I weight stocks versus bonds in client portfolios based on the big picture. The big picture is driven by three general factors, valuation of the market, investor sentiment and leading economic indicators, especially recession indicators. Before the election, all three were very positive. Valuation was cheap when looking at stock market dividend yield in relation to bond yield. Investor sentiment was nervous. Leading economic indicators were rising and said there was no recession on the horizon. Check, check, check = maximum exposure to equities.

    Things are shifting at break-neck speed. With bond yields soaring the most in history over a one week period, we now have interest rates above S&P 500 dividend yields. So stocks are now fair value not cheap. Sentiment is going from wary to optimistic and could hit bubbly in the not too distant future. On the economy, the 30 year mortgage rate has soared with the 30 year Treasury bond yield. This could pull the rug out from under the housing market with the auto market not far behind.

    It is way too early to reduce exposure to equities but I like to stay aware of the ‘Big Picture’. When, as I expect, markets go up another 15%-20% and investors get very optimistic, I will be putting in protected stops. In addition, if the Fed raises rates and the economy starts to falter with recession indicators flashing warnings, I will not wait for stops. I will sell to reduce exposure.

    This protective strategy was the reason my clients missed the 2001-2002 and 2008 crashes. Here is a newspaper article in December 2008 reporting on our celebration dinner.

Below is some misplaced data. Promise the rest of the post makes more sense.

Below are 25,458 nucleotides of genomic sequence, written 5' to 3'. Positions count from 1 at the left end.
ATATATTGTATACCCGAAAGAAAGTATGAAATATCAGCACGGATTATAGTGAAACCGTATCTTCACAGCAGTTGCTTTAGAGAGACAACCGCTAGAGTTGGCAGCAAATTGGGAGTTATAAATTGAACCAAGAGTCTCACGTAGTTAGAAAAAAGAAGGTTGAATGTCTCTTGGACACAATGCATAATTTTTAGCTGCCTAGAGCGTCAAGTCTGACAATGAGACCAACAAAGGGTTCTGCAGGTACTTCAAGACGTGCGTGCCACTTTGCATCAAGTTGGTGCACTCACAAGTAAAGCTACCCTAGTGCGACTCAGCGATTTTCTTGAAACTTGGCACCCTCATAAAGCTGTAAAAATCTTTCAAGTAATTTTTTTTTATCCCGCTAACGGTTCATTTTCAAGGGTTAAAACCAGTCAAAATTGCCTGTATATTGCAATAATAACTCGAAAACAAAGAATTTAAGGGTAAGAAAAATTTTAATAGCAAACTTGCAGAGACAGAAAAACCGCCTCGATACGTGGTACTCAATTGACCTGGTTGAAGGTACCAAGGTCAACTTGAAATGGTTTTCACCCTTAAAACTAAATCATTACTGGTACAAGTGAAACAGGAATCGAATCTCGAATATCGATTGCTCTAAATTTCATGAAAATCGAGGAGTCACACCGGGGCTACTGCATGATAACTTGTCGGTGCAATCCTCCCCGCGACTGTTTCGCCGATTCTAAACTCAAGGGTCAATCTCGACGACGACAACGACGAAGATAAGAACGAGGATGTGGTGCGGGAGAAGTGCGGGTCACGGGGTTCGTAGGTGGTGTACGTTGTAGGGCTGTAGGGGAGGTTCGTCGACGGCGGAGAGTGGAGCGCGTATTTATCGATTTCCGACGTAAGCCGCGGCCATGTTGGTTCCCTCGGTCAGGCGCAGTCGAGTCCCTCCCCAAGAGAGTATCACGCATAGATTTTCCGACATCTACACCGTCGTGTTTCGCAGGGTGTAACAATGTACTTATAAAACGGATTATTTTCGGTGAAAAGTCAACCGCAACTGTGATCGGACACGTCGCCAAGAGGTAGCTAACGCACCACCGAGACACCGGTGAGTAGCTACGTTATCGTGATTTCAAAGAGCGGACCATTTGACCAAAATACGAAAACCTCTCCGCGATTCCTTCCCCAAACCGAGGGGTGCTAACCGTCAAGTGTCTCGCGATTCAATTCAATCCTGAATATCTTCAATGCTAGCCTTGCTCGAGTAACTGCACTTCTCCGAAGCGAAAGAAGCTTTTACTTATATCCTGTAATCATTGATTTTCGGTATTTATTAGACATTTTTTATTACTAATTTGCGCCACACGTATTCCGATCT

Readers of this blog likely think I am a perma-bull but no, I take my cue from the big picture and momentum trends. When the time comes that the big picture turns negative, I will be more bearish than most.

  3. Before we get carried away with the idea that there is a “melt up” in stocks let us step back and see the investment terrain. First of all the market has sharply rejected two central themes which were the core of the investment thesis: lower for longer in interest rates and that dividend stocks were the place to be. What we have seen is what I was worried about – the Central Banks had no control on the long end of the interest market and rates have risen sharply. Why is that important? Because now the stock market has to compete in a rising interest rate environment in an economy that is sluggish at best. I rate the probability of a recession in early 2017 extremely high-over 70%. The stock market is not cheap.

    Add the above with a political candidate whose economic policies are vague at best, a Republican party that is not in lock step with the President and you have a recipe for a lot of missteps.

    We are now in a broad trading range in the S&P 500 with 2190 and 2080 (+,-) a few points. There have been many times in the stock market where you have had false breakouts. I would wait and see if the S&P 500 can close above the previous high and stay above before being convinced we are starting a new leg in this old bull market.

  4. I beg to disagree. My proprietary breadth indicator (based on price breadth on Full SP500 components) is showing a huge divergences. Check when we last had the same type of divergences (hint Aug 2015, Dec 2015, May 2016 and now). Can the divergences be resolved positively? Absolutely possible. Is it likely? Very unlikely

  5. Thanks for the analysis, Cam. I thought you sold your long positions ( ? SPXL, ?TNA) on Friday, Nov 18. Is this correct?

    I ask because your disclosure states you are long SPXL and TNA.

    Thank you!